Australia: The DSP split and Socialist Alliance—another opportunist debacle

By Laura Tiernan
6 December 2008

Just six months after a devastating split in the Democratic Socialist Perspective (DSP), the 6th national conference of Socialist Alliance is being held December 5-7 in Geelong, in regional Victoria. Billed as an "invaluable opportunity to boost our socialist cause", the conference will provide further proof of the crisis gripping the DSP and the entire Socialist Alliance project.

A pre-conference statement issued by Socialist Alliance national convenor Dick Nichols—a long time DSP functionary—is pervaded by demoralisation. "The challenges, opportunities and responsibilities that we socialists face today are pretty huge," he writes in a statement posted on the Socialist Alliance web site.

"The capitalist economic crisis may be opening many minds to the socialist analysis, but what about our counter-proposals? How convincing are they? Can we be confident that as working people are driven to look for alternatives many won't be seduced by right-wing populism? What about our capacity to lead and influence the struggles of the day in an anti-capitalist direction?"

With good reason, the DSP and Socialist Alliance exhibit little confidence that their organisations can provide any answers to the most far-reaching crisis of global capitalism since the Great Depression. Six years after Socialist Alliance was launched amid considerable fanfare, its opportunist character has produced a shipwreck, while the DSP, torn apart by unprincipled factionalism, is lurching even further to the right.

Split in the DSP

On May 10, 2008 the DSP National Executive expelled 39 members of the self-named Leninist Party Faction (LPF). The split removed one-third of the DSP's active membership, a majority of its old-guard, and a significant number of the organisation's fulltime staff, including founding members John Percy and Doug Lorimer.

"The Democratic Socialist Perspective (DSP) in Australia has suffered a destructive split organised by the Leninist Party Faction," the DSP's National Executive declared in a statement issued on May 13. The statement revealed an organisation mired in crisis and despair: "The LPF split has been a waste of years of hard work and sacrifice... the DSP has already been operating for most of this year with most LPF members boycotting or even sabotaging its work."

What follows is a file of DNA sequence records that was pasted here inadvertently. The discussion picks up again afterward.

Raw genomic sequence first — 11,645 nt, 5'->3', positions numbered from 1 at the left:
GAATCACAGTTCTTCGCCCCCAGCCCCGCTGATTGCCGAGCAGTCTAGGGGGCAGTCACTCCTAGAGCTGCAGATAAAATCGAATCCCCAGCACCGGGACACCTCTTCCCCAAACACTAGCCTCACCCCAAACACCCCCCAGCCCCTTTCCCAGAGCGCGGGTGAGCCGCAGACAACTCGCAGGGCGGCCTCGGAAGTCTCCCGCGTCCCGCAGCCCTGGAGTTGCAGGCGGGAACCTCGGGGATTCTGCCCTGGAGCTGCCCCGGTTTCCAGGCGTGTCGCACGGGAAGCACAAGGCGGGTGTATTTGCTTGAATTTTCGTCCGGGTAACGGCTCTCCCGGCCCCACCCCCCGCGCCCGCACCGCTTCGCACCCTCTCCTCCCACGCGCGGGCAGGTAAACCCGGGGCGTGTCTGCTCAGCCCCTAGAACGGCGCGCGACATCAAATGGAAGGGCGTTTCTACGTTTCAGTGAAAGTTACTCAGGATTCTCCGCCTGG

The DSP National Executive accused the LPF of "retreating from left regroupment" and of failing to engage "with broader forces in struggle". For its part, the LPF (now renamed the Revolutionary Socialist Party—RSP) described the DSP's preoccupation with Socialist Alliance as "liquidating the DSP's revolutionary socialist politics". Yet for all the vitriolic denunciations on both sides, there are no principled differences dividing the two organisations. Indeed, in its statement announcing the expulsion of LPF members, the DSP National Executive concludes: "we are confident that in the course of future struggles we will find opportunities to reunite with comrades who have split from the DSP." The divisions are merely tactical and concern the best means of pursuing an opportunist regroupment in a climate of growing disaffection with the Australian Labor Party (ALP) and the year-old Rudd Labor government.

At the heart of the DSP split is the dismal failure of Socialist Alliance. Formed in 2001, in the aftermath of a series of anti-globalisation protests in Seattle, Washington, Prague and Melbourne, Socialist Alliance (SA) was forged on an explicitly opportunist basis, part of "left" regroupment efforts by petty-bourgeois radical tendencies around the world. The eight so-called "socialist" parties that formed SA—all of them virulent opponents of Trotskyism—claimed that by ending political disputes between the member groups and by adopting a minimal "anti-capitalist" program, SA could attract the maximum number of people who were opposed to "neo-liberalism".

The DSP played the central role in these efforts. A joint discussion paper issued by the DSP and the International Socialist Organisation (ISO) in February 2001 declared that Socialist Alliance would advance "no agreed upon policies", but simply a "platform of common action" and "campaigning slogans". The diffuseness of its program served a definite political purpose, facilitating an orientation to openly bourgeois forces. To the politically naïve, SA's all-inclusive charter appeared eminently democratic, but its real aim was a bid for closer relations with sections of the Labor and trade union bureaucracy. "[T]he primary thrust of the campaign must be anti-Liberal," declared the ISO-DSP in 2001 (i.e., opposition to the Howard Liberal-National Coalition was to be SA's central focus). Over the ensuing seven years, SA functioned shamelessly in support of Labor, the Australian Council of Trade Unions (ACTU) and the Greens. (See also: "The SEP's attitude to the Socialist Alliance in Australia" and "Socialist Alliance promotes Australian Greens as ‘a progressive alternative'")

In 2003 SA affiliates hoped that mass opposition to the US-led invasion of Iraq would lift their alliance to prominence, establishing SA as a "player" within official political circles. SA seized upon the mass antiwar demonstrations of February-March 2003 to prove its utility to Labor. SA leaders—including the DSP's Pip Hinman in Sydney—invited Labor leaders onto antiwar platforms, furnished them with antiwar credentials and promoted illusions that Labor was opposed to the invasion of Iraq.